Is This Company a Dividend Play?

Steve is a member of The Motley Fool Blog Network -- entries represent the personal opinion of the blogger and are not formally edited.

NVIDIA Corporation (NASDAQ: NVDA) just reported a solid third quarter and beat analyst estimates with record revenue of $1.2 billion and a net profit of $209.1 million, up over 17 percent from $178.3 million in the same period last year.  However, while profit easily beat the analysts' mark, the company provided lighter-than-expected revenue guidance for the coming quarter in the range of $1.03 billion to $1.18 billion.

Then why, despite light revenue guidance, were shares of NVDA trading up around 2% in the after-hours session Thursday?

Record margins

While it certainly helps to post record revenue numbers, shareholders were delighted to see NVIDIA is making more per dollar than ever before with record GAAP gross margins of 52.9% on strong shipments of their high-margin line of Kepler GPUs, including a "greater mix into [their] high-end segments." 

Tegra, GeForce strength

While NVIDIA's professional Quadro business remains constrained, its weakness was more than offset by enviable strength in its Tegra-based products, which showed revenue increases of 35.7% from last quarter and 27.6% year-over-year.  This should come as no surprise given NVIDIA's slew of Tegra design wins in phones and tablets, including Google's Nexus 7 and Microsoft's (NASDAQ: MSFT) Surface tablet.

Also remember a few months ago NVIDIA won a spot for inclusion of its GeForce products in the new line of Apple (NASDAQ: AAPL) Macbook Pro laptops.  Of course, while it's true NVIDIA is betting much of its future on growth in Tegra products and is doing much to distance itself from its former over-dependence on discrete GPUs, inclusion in the Macbook Pro line should do much to give NVIDIAan edge in the continuous battle it faces with competitor AMD (NYSE: AMD).  Even if the Macbook Pro win doesn't haven't a substantial positive effect on revenues, any perception of confidence in NVIDIA's products is a good thing -- especially when it comes from Apple.

To the cloud

Perhaps the most under-appreciated trend for NVIDIA is its new Kepler-based GeForce GRID technology which aims to bring next-generation games to the cloud -- and streamable through any device with an Internet connection and a screen -- with minimal lag times through its partners' implementations of massive networks of data center servers.  

Translation? Game consoles, handheld systems, and PCs with discrete graphics cards will no longer be required to experience the newest games the way they're meant to be played.  Furthermore, since the GRID is continually-upgraded with the latest GPU technology, consumers would no longer have to worry about continous upgrades or the stagnant graphics technology limitations of game consoles.  

NVIDIA CEO Jen-Hsun Huang also mentioned during the 2012 GPU Technology Conference that NVIDIA's GRID technology arose out of a lust for the movie and television industries' broad reach and compatibility.  Nowadays, consumers think nothing of the revolutionary work Netflix (NASDAQ: NFLX) has done to make streaming video more convenient and commonplace than ever.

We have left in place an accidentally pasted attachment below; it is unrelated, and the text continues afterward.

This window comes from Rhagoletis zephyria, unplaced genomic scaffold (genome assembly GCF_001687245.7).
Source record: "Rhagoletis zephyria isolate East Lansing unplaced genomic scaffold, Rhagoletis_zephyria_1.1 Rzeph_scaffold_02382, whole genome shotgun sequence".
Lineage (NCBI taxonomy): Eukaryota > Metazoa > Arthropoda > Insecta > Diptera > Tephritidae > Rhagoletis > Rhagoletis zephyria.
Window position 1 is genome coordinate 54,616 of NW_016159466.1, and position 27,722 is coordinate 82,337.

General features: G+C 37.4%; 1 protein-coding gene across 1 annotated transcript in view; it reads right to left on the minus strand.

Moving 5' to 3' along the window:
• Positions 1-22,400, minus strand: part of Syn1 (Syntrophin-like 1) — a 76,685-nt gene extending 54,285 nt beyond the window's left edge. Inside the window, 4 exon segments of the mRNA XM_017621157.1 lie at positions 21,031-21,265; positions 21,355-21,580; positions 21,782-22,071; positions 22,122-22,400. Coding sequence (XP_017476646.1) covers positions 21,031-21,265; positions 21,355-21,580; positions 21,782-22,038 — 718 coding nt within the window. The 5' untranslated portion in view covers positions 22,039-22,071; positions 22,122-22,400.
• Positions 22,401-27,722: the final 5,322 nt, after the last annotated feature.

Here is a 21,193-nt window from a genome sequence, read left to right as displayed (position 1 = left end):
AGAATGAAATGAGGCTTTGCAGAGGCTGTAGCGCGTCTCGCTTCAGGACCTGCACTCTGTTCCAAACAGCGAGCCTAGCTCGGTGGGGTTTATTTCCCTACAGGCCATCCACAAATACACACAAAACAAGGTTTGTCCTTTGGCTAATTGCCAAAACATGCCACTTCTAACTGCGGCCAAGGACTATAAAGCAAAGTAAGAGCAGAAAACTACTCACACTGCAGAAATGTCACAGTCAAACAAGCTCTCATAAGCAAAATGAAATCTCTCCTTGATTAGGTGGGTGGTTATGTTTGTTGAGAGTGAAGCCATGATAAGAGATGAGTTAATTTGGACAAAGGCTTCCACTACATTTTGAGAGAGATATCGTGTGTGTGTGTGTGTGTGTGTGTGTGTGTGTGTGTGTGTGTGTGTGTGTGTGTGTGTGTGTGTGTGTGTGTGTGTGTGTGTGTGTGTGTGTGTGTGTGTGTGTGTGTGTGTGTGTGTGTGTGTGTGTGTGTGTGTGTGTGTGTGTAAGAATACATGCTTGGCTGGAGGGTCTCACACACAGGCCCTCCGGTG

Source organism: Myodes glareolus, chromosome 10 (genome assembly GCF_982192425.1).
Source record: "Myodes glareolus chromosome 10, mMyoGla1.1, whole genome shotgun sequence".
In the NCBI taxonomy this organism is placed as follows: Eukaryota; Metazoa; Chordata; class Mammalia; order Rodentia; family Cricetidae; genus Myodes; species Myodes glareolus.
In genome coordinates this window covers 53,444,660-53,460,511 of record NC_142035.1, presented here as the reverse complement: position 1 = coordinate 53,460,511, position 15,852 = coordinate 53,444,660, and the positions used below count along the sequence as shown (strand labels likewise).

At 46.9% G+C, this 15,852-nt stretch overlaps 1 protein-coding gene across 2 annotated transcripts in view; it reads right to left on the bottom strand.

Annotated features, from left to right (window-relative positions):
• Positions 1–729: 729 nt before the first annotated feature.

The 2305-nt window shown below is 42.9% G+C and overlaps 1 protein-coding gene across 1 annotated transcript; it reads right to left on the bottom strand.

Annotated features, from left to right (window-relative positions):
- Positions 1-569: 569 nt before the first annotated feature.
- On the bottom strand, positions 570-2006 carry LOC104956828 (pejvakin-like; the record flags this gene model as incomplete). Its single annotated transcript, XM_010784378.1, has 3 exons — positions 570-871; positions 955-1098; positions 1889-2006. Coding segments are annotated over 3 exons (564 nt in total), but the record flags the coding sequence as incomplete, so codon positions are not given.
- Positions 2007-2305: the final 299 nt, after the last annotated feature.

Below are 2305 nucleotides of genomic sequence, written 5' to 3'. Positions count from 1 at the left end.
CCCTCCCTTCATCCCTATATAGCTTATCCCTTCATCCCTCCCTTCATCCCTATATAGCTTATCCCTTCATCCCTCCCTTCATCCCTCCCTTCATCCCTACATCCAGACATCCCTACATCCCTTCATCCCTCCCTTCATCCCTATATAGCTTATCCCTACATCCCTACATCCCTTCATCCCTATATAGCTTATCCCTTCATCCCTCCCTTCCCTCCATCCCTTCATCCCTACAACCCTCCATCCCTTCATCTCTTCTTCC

As Gaikai CEO David Perry asked during his conversation with Huang at the conference, "Could you imagine making a movie and it only working on one specific brand of television?  It's a crazy idea, but it's something we put up with (in the gaming world)."  As NVIDIA's Kepler-based GeForce GRID grows, Huang points out NVIDIA will be able to seamlessly "put the power of the GPU in the hands of billions of mobile users around the world." 

Buybacks and dividends?

I admit I'm generally skeptical about stock buyback programs being a responsible use of cash (cough * Zynga * cough).  However, considering NVIDIA's massive $3.43 billion cash pile, growth prospects, and comparatively-conservative P/E around 16, I'm fine with its willingness to reduce the outstanding float to increase shareholders' slice of the pie.  Besides, I'm hardly the first person to claim NVDA shares are undervalued.

Perhaps the biggest news of the afternoon came, though, when the company announced its inaugural quarterly dividend of 7.5 cents per share, representing a 2.4% annual rate at today's prices.  While some might wonder whether this signals an inability to find better uses for their cash pile, remember this annual dividend of 30 cents per share represents a healthy payout ratio of approximately 27% assuming margins and revenue remain within NVIDIA's stated guidance. As a shareholder of nearly three years and counting, I'm more than happy to get paid for my troubles while I wait for the company's stock price to catch up with its value.

Say what you will, but I'm proud of NVIDIA for putting the building blocks in place to stay relevent in the fast-changing world of computing.  As is the case with most good things, NVIDIA's significant new market opportunities will take time to materialize.

As famed value investor Joel Greenblatt says, "To the patient investors go the spoils."

Steve Symington owns shares of NVIDIA. The Motley Fool owns shares of Apple, Google, Microsoft, Netflix, and NVIDIA. Motley Fool newsletter services recommend Apple, Google, Microsoft, Netflix, and NVIDIA. Try any of our Foolish newsletter services free for 30 days. We Fools may not all hold the same opinions, but we all believe that considering a diverse range of insights makes us better investors. The Motley Fool has a disclosure policy.If you have questions about this post or the Fool’s blog network, click here for information.

blog comments powered by Disqus